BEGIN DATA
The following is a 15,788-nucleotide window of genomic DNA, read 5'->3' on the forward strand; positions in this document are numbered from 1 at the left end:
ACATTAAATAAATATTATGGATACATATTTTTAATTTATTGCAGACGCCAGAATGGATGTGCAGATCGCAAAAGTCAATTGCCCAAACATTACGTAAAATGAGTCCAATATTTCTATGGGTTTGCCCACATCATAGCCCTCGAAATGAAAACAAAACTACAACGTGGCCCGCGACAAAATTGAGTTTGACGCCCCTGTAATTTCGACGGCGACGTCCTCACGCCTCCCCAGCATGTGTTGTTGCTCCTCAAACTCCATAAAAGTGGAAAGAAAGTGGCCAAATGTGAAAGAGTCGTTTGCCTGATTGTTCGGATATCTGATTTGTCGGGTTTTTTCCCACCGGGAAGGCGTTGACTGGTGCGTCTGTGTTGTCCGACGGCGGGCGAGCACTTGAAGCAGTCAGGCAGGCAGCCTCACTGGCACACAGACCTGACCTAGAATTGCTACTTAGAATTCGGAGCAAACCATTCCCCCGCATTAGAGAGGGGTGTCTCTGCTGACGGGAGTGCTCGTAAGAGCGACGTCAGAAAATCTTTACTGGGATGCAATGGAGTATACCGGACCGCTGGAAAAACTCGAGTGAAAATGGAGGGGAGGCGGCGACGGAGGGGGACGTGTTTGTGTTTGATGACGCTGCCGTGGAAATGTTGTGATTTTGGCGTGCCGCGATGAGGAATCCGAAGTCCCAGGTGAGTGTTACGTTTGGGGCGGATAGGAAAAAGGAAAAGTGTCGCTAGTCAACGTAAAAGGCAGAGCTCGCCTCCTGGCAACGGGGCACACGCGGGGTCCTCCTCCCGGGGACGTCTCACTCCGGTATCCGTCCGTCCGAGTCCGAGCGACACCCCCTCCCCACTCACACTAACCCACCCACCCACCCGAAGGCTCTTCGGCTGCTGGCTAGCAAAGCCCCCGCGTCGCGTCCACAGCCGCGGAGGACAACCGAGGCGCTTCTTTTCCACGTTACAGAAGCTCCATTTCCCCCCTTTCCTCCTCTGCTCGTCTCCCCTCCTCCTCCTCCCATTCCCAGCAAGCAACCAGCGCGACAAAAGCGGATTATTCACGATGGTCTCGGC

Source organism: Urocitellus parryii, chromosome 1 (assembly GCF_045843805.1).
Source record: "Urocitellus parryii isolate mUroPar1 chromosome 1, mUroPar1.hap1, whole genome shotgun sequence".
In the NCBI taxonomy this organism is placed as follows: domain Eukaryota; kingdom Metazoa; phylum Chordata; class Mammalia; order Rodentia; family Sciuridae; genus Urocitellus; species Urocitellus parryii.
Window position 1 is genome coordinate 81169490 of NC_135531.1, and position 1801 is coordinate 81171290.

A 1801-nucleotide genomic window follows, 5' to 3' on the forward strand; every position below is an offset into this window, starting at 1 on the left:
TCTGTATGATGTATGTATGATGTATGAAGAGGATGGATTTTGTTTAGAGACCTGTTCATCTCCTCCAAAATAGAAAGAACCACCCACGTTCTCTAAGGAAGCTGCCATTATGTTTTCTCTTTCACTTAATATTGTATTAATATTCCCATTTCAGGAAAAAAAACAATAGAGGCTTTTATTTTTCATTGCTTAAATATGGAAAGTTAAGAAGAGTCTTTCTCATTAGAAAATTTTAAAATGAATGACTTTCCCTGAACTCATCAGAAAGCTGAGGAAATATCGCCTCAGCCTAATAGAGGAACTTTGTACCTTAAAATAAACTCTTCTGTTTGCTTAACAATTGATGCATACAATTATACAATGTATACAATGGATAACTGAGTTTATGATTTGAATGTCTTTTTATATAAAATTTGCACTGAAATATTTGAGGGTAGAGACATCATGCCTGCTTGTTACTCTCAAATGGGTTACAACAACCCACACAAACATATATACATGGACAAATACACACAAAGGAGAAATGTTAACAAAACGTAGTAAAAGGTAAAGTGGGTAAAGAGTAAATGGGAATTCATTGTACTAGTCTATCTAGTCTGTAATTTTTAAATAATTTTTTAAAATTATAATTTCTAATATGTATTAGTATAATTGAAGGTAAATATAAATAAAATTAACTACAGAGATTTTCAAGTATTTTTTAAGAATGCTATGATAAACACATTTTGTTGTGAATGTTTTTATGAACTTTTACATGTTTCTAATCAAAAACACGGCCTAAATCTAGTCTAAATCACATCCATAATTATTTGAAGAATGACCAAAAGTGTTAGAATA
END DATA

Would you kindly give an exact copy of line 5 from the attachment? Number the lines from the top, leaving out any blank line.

In the NCBI taxonomy this organism is placed as follows: domain Eukaryota; kingdom Metazoa; phylum Chordata; class Mammalia; order Rodentia; family Sciuridae; genus Urocitellus; species Urocitellus parryii.